Ichiryusai HIROSHIGE (1797-1858)



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A fine original painting by Hiroshige I, sumi on silk, image size 38 x 12.5 in; 96.5 x 31.75 cms. Shows an avenue of trees leading to a small bridge beneath a torii; bands of mist, and, in the distance, another torii and a lake or open sea with sails. A beautiful composition. I have not been able to identify the location: It was not unknown for Hiroshige to paint imaginary landscapes or use poetic license.

 

Signed Hiroshige ga with Ichiryusai seal. In very good condition having been recently remounted.

 

Status: Sold

 




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Mori SOSEN (1747-1821)




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A fine original painting, sumi and light colour on silk; 41.75 x 15 in; 106 x 38.1 cms. His life is not well documented but he is known to have studied under the Kano artist Yamamoto Joshunsai (? -1781) before being drawn into Maruyama Okyo’s (1733-1795) artistic circle and his style is more Shijo than anything else. His animal paintings were evidently highly valued by Okyo. He was an immediate favourite with eastern collectors because of his monkey paintings at which he excelled, although he was more versatile than literature implies and highly accomplished at drawing other animals. But his images of monkeys take precedence and he is considered the pre-eminent painter, east or west, on this subject. He is said to have lived in the woods for three years eating fruit and nuts to better study the monkeys and other animals at close quarters. (Even if this is apocryphal it underlines the appreciation of his commitment to understanding the monkey.) Shows two monkeys on a bough beneath a large red sun. In very good condition. Genuine Sosens (and there are many copies) show a great skill in the way their fur coats are built up with hundreds of fine strokes. The box that goes with the painting has an inscription on the lid: “A painting of monkeys by Mori Sosen” and on the underside of the lid is a guarantee by Ayaoka Yushin (a Shijo painter and pupil of Shibata Zeshin, [1846-1910]) signed Ayaoka with seal Yutoku and dated June 1891. The painting signed “Painted by Mori Sosen early spring [=January] 1800” with seals Mori Shusho and Sosen.

 

 

Status: Sold

 

 




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Mori SOSEN (1747-1821)



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An original fan painting of a baby tanuki amongst autumn grasses and beneath a full moon. Sosen was a close observer of nature (even, it is said, living for a while in the woods to closely observe the animals). He is best known for his monkey paintings, of which there are many copies. The tanuki, or Japanese raccoon dog, is frequently depicted in Japanese art and mentioned in the folklore. It was reputed to be a mischievous creature and a master of disguise. Sumi and colour on a gold-flecked paper ground; 8 x 20.5 in; 20.5 x 52 cms. Mounted as a scroll. Old mount and box. An inscription on the inside of the box reads: Kokou Souryo shintei, “Judged by Kokou Souryo.” On the outside the inscription reads: Shunsou-tanuki-senmen, “Autumn grass tanuki fan.”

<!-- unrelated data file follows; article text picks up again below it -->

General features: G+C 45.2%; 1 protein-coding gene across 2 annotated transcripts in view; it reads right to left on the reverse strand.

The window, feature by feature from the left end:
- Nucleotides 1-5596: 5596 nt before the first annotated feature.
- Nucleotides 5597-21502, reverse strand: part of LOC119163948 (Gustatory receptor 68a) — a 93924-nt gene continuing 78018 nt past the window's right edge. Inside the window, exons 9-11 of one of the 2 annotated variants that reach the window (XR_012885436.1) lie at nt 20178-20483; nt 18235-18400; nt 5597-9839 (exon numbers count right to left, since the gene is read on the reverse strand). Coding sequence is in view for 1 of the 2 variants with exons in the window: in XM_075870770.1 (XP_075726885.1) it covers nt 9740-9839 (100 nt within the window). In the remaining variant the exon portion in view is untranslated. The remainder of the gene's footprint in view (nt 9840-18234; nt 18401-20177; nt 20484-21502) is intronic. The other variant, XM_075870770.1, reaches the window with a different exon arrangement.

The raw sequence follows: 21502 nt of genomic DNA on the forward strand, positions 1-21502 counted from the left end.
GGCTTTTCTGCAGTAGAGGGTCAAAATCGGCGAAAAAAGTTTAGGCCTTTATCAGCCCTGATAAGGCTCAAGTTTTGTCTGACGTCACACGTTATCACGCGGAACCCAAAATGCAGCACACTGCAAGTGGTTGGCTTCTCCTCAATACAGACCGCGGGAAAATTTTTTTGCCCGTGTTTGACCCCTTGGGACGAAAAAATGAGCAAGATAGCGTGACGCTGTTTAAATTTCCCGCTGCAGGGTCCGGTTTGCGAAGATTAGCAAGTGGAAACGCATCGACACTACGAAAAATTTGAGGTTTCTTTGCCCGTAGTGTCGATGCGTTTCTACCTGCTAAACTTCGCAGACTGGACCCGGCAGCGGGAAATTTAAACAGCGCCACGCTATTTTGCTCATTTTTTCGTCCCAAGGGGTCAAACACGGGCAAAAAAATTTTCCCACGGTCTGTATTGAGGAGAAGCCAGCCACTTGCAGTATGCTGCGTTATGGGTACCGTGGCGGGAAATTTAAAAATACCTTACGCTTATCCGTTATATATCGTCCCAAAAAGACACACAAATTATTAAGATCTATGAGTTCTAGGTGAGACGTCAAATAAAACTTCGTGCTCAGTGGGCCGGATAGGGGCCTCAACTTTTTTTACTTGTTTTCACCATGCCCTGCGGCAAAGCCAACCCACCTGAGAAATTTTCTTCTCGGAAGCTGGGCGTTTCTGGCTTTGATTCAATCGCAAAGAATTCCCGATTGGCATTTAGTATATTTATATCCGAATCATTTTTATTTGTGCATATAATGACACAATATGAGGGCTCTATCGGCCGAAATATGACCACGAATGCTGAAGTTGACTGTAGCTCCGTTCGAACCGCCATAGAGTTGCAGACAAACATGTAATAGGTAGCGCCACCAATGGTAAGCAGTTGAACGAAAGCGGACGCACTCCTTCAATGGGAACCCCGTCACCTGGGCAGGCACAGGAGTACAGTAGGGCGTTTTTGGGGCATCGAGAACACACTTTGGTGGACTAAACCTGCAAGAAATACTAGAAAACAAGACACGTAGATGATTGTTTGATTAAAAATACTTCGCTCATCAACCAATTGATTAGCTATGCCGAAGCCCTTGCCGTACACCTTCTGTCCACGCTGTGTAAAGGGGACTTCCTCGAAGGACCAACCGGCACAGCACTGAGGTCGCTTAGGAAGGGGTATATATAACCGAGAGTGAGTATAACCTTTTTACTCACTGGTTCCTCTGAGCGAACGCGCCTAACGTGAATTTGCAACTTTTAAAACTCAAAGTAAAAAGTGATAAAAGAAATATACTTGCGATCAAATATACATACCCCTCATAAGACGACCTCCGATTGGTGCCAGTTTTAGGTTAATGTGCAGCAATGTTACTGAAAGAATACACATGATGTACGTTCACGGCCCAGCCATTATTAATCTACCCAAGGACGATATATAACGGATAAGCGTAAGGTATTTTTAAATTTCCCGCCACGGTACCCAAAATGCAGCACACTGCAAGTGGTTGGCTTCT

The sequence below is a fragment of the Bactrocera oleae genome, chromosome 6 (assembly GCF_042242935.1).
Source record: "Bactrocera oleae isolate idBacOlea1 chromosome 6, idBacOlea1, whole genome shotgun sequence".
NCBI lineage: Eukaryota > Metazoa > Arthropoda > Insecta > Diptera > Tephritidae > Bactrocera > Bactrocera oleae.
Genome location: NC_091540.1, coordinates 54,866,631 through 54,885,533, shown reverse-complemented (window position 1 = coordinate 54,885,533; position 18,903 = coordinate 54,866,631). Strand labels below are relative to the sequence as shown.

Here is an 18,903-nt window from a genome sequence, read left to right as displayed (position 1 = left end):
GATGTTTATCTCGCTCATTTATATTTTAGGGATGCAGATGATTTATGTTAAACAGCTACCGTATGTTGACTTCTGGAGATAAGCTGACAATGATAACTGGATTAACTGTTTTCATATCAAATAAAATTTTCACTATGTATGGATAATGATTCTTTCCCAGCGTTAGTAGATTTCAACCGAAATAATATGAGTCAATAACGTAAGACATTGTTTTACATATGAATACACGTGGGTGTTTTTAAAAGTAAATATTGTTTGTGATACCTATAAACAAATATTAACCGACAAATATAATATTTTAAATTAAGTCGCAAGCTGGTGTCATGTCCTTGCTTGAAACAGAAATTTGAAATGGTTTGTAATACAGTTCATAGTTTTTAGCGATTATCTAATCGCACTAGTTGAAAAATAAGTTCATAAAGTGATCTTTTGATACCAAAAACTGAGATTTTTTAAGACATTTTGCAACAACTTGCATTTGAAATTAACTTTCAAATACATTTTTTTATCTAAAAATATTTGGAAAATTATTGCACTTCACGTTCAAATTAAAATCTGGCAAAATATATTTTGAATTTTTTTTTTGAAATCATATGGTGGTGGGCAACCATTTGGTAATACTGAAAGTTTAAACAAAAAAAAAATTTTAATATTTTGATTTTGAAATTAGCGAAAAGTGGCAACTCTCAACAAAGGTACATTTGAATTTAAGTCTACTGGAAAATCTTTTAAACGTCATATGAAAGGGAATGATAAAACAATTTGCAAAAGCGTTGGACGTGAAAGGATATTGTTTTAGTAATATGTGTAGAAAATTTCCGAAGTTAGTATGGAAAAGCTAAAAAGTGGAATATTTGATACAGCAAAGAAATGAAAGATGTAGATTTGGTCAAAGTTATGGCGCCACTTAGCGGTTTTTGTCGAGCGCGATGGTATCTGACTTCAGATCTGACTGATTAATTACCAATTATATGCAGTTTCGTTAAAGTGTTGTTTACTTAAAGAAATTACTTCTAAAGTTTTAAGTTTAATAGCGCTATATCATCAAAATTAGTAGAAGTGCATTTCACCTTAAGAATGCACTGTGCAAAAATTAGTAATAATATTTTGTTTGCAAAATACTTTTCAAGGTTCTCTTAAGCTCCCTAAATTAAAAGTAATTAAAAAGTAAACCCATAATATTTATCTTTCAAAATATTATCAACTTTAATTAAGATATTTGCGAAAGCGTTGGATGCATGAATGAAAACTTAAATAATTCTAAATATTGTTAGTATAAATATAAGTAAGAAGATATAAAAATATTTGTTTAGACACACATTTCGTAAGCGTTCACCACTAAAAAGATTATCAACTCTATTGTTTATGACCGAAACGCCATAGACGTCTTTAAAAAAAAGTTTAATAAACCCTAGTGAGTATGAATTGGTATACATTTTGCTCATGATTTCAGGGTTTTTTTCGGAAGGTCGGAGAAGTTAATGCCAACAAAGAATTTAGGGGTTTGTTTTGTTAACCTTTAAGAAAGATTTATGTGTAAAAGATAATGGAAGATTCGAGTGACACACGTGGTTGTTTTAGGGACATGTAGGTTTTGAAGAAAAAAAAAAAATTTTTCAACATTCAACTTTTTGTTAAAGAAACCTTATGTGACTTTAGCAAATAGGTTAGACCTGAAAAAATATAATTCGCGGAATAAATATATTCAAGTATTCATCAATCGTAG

Sosen hitsu. Painted c. 1800. Signed Sosen with seals Shusho. Good overall condition.

 

Status: Sold

 



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Hishikawa MOROSHIGE (Fl. 1684-1704)



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An original painting showing a go game being watched by beautifully attired ladies. Moroshige was the senior pupil of Hishikawa Moronobu, and, it is said, was the father of Furuyama Moromasa. Sumi and full colour with extensive gold on silk; 10.75 x 15 in; 27.5 x 38 cms. Newly remounted with futomaki and box. Provenance: Ex William Sturgis Bigelow collection. He was one of the first Americans to live in Japan and much of his extensive collection went to the Museum of Fine Arts, Boston. His original seal has been affixed to the side of the box.

 

Painted c. 1700. In very good condition. Rare: A fine painting and nice subject.

 

Status: Sold

 



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Nagasawa ROSETSU (1754-1799)



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An original painting, sumi and light colour on silk, image size 17.5 x 14.25 in; 44.5 x 36 cms. Little is known of Rosetsu’s life: He was a lay student of Zen and a minor samurai. He became a pupil of Maruyama Okyo – the pre-eminent painter in Kyoto – at the age of 25. It is now generally agreed that he surpassed his teacher after some years. There are anecdotes – not verified – regarding his death, his break-up with Okyo and his drinking. Initially strongly influenced by Okyo, but then free of his style, he became highly skilled not only at more formal, finished paintings, but also at quick, spontaneous renditions. Often eccentric and not easily categorized, he was extensively faked in the Meiji period. Shows a reclining female cat who has obviously had a number of litters and a playful kitten.

 

A background of cherry blossom. The rendition of the furry tail and the character imbued in the face is impressive. Signed Rosetsu in sosho script of his late period (c 1795-1799) with seals Nagasawa (upper) and Gyo ‘Fish’ (lower). Unmounted and slightly cut into lower seal. Framed and glazed.